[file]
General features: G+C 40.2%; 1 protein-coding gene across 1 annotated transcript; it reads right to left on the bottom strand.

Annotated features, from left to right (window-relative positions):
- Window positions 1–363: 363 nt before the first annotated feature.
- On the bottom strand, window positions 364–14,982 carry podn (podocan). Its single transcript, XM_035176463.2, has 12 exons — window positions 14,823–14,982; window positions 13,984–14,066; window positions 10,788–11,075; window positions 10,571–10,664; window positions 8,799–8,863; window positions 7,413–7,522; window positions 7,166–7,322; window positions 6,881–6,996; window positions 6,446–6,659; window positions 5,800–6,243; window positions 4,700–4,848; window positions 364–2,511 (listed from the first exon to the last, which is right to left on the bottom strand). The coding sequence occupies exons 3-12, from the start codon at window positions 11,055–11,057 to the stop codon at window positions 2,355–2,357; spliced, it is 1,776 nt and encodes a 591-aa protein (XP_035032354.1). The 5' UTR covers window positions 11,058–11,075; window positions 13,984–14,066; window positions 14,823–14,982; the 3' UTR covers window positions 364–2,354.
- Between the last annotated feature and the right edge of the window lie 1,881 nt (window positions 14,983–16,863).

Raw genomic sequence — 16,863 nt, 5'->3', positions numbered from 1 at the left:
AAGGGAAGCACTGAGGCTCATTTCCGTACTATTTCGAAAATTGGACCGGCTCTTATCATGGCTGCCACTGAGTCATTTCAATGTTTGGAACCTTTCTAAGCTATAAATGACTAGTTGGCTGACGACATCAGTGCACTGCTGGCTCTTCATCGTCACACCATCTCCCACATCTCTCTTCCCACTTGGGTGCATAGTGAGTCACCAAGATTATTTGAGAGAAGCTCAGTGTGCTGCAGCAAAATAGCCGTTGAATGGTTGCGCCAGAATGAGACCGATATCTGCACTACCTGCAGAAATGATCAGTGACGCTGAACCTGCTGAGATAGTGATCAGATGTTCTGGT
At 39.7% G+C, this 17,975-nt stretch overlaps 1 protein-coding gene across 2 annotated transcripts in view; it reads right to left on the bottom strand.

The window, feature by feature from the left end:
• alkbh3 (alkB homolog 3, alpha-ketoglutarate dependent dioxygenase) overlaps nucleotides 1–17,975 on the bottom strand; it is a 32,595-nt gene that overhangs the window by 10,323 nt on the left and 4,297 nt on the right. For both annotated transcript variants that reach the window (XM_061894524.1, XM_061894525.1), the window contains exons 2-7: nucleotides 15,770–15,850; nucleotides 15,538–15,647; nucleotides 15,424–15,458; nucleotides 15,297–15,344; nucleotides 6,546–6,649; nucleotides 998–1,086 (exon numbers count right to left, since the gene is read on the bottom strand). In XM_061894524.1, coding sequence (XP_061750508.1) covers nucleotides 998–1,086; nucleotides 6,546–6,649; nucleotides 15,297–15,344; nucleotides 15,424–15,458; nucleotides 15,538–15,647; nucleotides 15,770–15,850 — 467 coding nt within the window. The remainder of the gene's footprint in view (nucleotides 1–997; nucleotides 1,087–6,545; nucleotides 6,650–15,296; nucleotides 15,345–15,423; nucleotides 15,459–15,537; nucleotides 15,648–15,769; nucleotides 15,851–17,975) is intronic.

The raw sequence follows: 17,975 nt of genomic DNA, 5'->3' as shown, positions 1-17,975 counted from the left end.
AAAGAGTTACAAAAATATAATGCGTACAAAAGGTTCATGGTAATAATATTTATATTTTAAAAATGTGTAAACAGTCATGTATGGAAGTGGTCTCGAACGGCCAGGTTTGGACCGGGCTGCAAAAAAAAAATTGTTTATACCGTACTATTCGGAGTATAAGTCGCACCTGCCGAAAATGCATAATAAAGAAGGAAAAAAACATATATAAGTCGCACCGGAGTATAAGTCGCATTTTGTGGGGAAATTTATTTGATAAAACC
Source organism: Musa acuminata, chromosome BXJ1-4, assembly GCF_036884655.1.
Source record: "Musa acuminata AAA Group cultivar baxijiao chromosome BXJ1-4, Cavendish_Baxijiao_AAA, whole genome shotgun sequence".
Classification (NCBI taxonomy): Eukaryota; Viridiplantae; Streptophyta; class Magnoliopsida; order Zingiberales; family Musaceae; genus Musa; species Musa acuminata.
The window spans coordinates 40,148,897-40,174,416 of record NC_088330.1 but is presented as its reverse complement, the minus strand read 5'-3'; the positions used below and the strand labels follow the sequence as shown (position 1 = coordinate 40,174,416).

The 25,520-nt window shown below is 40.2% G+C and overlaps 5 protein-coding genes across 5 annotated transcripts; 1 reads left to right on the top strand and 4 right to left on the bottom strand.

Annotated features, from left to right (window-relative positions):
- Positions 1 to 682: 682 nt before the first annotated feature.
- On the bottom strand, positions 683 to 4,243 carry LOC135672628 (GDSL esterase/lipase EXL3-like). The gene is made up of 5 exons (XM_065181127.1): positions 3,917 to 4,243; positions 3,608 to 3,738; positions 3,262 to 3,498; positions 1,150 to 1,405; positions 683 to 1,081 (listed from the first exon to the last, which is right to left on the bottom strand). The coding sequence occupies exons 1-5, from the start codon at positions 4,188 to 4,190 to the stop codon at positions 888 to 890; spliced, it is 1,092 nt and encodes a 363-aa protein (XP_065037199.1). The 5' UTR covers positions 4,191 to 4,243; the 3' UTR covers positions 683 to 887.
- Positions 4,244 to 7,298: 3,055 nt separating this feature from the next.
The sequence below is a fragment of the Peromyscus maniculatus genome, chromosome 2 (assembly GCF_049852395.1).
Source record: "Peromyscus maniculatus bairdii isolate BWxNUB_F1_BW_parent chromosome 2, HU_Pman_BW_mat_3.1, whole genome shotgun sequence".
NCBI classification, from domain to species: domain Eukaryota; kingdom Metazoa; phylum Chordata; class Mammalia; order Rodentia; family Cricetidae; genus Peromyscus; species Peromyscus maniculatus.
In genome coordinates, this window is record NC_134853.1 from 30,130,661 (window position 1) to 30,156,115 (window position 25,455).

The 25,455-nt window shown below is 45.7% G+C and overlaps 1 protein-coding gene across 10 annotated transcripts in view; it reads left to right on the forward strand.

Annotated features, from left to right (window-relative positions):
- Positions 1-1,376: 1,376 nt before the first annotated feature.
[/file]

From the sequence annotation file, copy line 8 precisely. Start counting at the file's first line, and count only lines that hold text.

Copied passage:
At 39.7% G+C, this 17,975-nt stretch overlaps 1 protein-coding gene across 2 annotated transcripts in view; it reads right to left on the bottom strand.